Nasza-Klasa.pl was found responsible by both the District and the Apellate courts because it has not removed, or at least not immediately blocked the fake account, created in the name of Dariusz B., thereby making violations of his personal interests possible.

The Appellate Court in Wrocław in its judgment of 15 January 2010 case file I A Ca 1202/09 ruled that nature of the infringement performed by Nasza-Klasa.pl was to allow a third party to encroach on personal rights of Dariusz B., by not fulfilling its obligations under the Polish Act of 18 July 2002 on Providing Services by Electronic Means – PSEM – (in Polish: ustwa o świadczeniu usług droga elektroniczną), published in Journal of Laws (Dziennik Ustaw) No. 144, item. 1204 with subsequent amendments.

Article 14
1. A person who gives access to the contents of a network IT system to a customer, where the customer stores data, is not aware of the illegal features of the data or activity connected with the data and upon receiving an official notification or credible information about the illegal features of the data or activity connected with it, immediately bars access to the data, shall not be responsible for the data.

2. A Service provider who has received the official notification of an illegal character of the stored data that was supplied by the customer, and prevented the access to the data, shall not be liable to the customer for damages resulting from preventing access to such data.

3. A service provider who has received credible information of the illegal character of the stored data supplied by the customer and prevented access to the data, shall not be liable to the customer for the damage resulting from preventing access to such data, if it has immediately notified the customer of the intention to prevent access to data.

According to the Court, Nasza-Klasa.pl did not immediately block, and then delete the questioned fake account. Therefore, it forced Dariusz B. to bear a humiliating behavior caused by another person, which in consequence violated his serenity, good mood, sense of personal dignity, i.e. his personal interests. However, the Court did not agree with the argument that the standard of conduct, professionalism, requires the administrator to filter and delete statements that violate the law or may violate the law in an objective view, without a prior notice regarding such event. Putting such a requirement would be contrary to the provisions of Articles 14 and 15 in connection with Article 12 of the PSEM.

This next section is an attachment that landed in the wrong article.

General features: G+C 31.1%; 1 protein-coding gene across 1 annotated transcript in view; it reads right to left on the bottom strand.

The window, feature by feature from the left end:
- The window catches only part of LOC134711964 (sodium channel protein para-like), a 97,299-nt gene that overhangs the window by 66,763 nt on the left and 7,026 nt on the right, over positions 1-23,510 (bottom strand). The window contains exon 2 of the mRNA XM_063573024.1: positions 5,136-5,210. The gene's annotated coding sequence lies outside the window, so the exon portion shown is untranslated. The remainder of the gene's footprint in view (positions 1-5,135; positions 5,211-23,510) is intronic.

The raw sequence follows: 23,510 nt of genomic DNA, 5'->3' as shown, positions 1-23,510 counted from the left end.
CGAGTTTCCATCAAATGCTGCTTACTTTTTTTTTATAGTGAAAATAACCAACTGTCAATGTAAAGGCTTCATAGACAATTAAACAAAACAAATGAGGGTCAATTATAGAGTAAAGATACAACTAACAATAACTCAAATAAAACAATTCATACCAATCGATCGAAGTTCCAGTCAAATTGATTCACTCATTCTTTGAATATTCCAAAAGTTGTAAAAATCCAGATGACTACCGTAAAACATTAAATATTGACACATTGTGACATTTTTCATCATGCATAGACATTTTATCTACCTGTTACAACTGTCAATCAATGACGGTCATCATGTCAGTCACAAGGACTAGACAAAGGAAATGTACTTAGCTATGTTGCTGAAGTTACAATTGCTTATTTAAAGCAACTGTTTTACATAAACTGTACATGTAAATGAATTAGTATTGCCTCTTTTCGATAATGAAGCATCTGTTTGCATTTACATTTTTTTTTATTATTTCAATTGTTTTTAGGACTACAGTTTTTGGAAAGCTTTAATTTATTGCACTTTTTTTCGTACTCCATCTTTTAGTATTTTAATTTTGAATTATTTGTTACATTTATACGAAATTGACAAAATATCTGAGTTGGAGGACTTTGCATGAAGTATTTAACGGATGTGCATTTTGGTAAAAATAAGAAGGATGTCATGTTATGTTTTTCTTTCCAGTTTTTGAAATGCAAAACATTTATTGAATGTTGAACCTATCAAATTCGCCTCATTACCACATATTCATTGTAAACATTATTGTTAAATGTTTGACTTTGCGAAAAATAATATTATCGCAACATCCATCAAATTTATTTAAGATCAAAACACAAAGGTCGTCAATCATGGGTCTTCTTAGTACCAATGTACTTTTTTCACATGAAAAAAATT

Personal data protection, case I OSK 667/09

February 13th, 2010, Tomasz Rychlicki

On 15 January 2008, Tomasz W. filed with the General Inspector for Personal Data Protection (GIODO) a complaint concerning an unauthorized processing of personal data carried out by the Polish company Nasza Klasa Sp. z o.o. from Wroclaw, the owner of nasza-klasa.pl website. He informed the GIODO, that this very popular Polish website on classmates, hosts a photo featuring his image together with a list of names of other photographed people attached to it. Tomasz W. has repeatedly appealed to the website administrators with the request to remove his name from the list. However, he received no response from Nasza Klasa company.

As a result of the investigation, the GIODO found that on 31 December 2007, a registered user of nasza-klasa.pl posted classmates’ photo featuring students of a primary school. On the same day, another registered user, placed the names of people who were portrayed at the photograph – including the name and surname of Tomasz W. On 2, 9 and 14 January 2008, Tomasz W. requested Nasza Klasa Sp. z o.o. the removal of his personal data.